There's not much involved, change out the fluids, check fasteners for tightness, check the spokes for tightness as well and finally, the tightness of the steering head bearings. This last task was one I'd not done before and so I sought out the 750 Engine Maintenance Video repository on SovietSteeds: LINK
The task of checking the steering head bearings was demonstrated and it seemed easy enough:
Reality of doing this task proved not quite as easy as shown in the above video but it was quite doable in the end. Just a little patience, and judicious application of a hammer's "persuasion" I'd forgotten how many maintenance tasks on a Ural involve a hammer!
I am really impressed with the quality of the high strength steel fasteners now used by Ural on their rigs. The use of nyloc nuts to keep said fasteners secure is also a plus. Even the few slotted and crossed tip screws used on the bike are of good quality steel and not the "pot metal" used on the older Urals.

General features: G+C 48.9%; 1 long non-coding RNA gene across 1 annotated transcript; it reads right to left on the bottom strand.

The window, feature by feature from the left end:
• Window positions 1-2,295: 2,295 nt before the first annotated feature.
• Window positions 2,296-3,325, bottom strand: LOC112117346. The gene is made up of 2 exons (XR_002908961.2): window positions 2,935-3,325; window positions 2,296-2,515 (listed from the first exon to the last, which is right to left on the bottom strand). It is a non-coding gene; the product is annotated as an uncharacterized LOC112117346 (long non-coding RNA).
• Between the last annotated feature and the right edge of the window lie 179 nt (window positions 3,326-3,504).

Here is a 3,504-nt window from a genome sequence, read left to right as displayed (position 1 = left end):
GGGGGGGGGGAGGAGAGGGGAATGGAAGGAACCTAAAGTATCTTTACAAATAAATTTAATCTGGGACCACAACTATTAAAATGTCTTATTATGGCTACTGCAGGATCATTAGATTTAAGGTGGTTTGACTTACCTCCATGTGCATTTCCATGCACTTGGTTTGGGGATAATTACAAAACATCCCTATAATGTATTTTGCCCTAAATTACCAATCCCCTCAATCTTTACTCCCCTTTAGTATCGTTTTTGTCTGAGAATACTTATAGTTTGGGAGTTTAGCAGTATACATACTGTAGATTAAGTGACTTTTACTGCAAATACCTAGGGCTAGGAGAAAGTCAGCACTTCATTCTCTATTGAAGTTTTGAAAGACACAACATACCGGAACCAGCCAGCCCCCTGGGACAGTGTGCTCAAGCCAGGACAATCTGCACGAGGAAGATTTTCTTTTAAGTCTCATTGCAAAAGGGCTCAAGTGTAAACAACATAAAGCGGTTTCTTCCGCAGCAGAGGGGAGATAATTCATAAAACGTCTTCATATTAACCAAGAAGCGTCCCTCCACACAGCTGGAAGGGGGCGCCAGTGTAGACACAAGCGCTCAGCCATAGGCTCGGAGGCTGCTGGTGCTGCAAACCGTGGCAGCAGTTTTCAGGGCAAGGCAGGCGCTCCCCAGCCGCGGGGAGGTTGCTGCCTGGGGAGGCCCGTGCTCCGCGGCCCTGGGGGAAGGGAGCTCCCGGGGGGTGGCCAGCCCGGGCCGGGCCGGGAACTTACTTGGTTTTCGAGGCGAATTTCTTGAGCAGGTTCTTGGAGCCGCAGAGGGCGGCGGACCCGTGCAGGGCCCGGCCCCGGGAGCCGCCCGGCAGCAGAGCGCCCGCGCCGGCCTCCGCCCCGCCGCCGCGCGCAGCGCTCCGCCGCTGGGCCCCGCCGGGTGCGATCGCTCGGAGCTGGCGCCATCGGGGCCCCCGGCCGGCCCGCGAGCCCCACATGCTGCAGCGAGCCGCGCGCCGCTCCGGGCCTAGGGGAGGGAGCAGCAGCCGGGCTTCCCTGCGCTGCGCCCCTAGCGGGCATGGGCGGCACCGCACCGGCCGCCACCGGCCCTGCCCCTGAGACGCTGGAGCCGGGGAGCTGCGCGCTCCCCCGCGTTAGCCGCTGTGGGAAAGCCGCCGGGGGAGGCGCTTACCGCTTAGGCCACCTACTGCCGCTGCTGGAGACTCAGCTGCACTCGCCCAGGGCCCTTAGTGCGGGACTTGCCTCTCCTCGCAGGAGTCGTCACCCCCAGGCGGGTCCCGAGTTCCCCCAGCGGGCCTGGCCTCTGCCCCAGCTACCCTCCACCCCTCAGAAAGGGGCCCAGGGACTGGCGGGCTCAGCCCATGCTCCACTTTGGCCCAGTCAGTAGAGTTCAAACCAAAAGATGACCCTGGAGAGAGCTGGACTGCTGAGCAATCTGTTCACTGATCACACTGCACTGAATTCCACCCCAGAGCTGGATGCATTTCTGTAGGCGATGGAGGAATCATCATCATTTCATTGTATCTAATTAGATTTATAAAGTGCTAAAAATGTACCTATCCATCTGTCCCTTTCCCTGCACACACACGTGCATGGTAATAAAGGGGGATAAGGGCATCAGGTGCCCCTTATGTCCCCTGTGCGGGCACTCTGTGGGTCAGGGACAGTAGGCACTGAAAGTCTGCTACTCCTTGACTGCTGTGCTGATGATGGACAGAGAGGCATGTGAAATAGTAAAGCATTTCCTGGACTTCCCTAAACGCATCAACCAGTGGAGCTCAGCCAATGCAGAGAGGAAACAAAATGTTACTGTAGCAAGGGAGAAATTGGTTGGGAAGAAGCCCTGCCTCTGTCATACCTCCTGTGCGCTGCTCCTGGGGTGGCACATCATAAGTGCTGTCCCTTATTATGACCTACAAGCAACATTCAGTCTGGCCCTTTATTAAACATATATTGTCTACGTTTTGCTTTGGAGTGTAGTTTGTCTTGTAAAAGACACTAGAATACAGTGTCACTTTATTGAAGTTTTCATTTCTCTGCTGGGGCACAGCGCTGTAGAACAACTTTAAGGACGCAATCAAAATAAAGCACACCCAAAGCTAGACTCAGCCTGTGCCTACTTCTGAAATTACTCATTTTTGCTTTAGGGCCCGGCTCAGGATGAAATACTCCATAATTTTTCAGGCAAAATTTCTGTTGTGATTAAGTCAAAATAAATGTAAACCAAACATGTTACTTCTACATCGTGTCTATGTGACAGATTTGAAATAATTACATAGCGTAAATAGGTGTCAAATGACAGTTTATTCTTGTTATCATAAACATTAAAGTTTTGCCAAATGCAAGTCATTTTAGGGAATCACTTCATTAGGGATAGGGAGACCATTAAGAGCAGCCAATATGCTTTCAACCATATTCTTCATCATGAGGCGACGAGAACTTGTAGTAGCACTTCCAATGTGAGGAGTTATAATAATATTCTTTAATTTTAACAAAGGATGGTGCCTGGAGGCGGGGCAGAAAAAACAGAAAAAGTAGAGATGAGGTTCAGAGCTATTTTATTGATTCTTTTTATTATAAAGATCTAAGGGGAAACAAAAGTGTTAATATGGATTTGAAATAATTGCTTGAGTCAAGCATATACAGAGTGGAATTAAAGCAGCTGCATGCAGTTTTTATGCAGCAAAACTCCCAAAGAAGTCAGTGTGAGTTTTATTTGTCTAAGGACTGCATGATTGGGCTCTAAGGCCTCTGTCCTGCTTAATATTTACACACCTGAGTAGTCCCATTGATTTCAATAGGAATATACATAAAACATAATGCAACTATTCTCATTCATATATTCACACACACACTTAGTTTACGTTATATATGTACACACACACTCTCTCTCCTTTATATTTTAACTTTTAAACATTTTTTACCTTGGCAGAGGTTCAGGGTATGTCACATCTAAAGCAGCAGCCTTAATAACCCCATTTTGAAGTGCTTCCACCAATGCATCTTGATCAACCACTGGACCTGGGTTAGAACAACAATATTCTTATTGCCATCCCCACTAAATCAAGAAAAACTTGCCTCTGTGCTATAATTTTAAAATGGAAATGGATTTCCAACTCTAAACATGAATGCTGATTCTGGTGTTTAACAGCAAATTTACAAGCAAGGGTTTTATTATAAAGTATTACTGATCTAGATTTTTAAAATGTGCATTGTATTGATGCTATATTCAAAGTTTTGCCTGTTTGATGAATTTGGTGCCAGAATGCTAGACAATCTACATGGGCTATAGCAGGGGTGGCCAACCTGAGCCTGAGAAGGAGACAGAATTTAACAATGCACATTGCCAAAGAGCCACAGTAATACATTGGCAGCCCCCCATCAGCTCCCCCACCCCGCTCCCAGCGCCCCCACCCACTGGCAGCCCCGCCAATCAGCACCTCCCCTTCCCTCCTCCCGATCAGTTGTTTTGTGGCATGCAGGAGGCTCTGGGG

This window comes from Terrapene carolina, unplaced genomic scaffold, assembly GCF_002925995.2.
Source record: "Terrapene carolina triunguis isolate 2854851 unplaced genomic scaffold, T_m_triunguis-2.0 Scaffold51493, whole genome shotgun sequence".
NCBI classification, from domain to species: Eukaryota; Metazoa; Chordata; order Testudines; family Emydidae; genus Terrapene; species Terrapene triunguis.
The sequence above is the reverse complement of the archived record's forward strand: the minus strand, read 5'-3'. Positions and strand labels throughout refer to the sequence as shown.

The benefit of such nice fasteners? Found only a few fasteners requiring a slight bit of tightening. Nice!
Oh, and the use of Allen head fasteners, glorious!
It may seem a bit weird to you, gentle reader, my seeming orgiastic enthusiasm; but fellow Ural owners understand completely.
Finally, the tool kit has vastly improved from the meager "pot metal" set of tools that came with Natasha, my '96 Ural Sportsman Sidecar Rig. I had to "supplement" that set of tools with my own stuff! Now, the tool that comes with new Urals comes in a very nice tool roll, the tools are made of DIN 895 High Grade Steel, in Italy and supposedly you can do about 95% of all repairs on the rig with just these tools:
Italian-made Ural Tool Kit
image source: LINK
Riding around the last few mornings though, have shown the need for heated grips, time to go shopping for some online.
Yep, easy first service, Valencia is running like a champ so far, it's a great first start with my Ural Rig!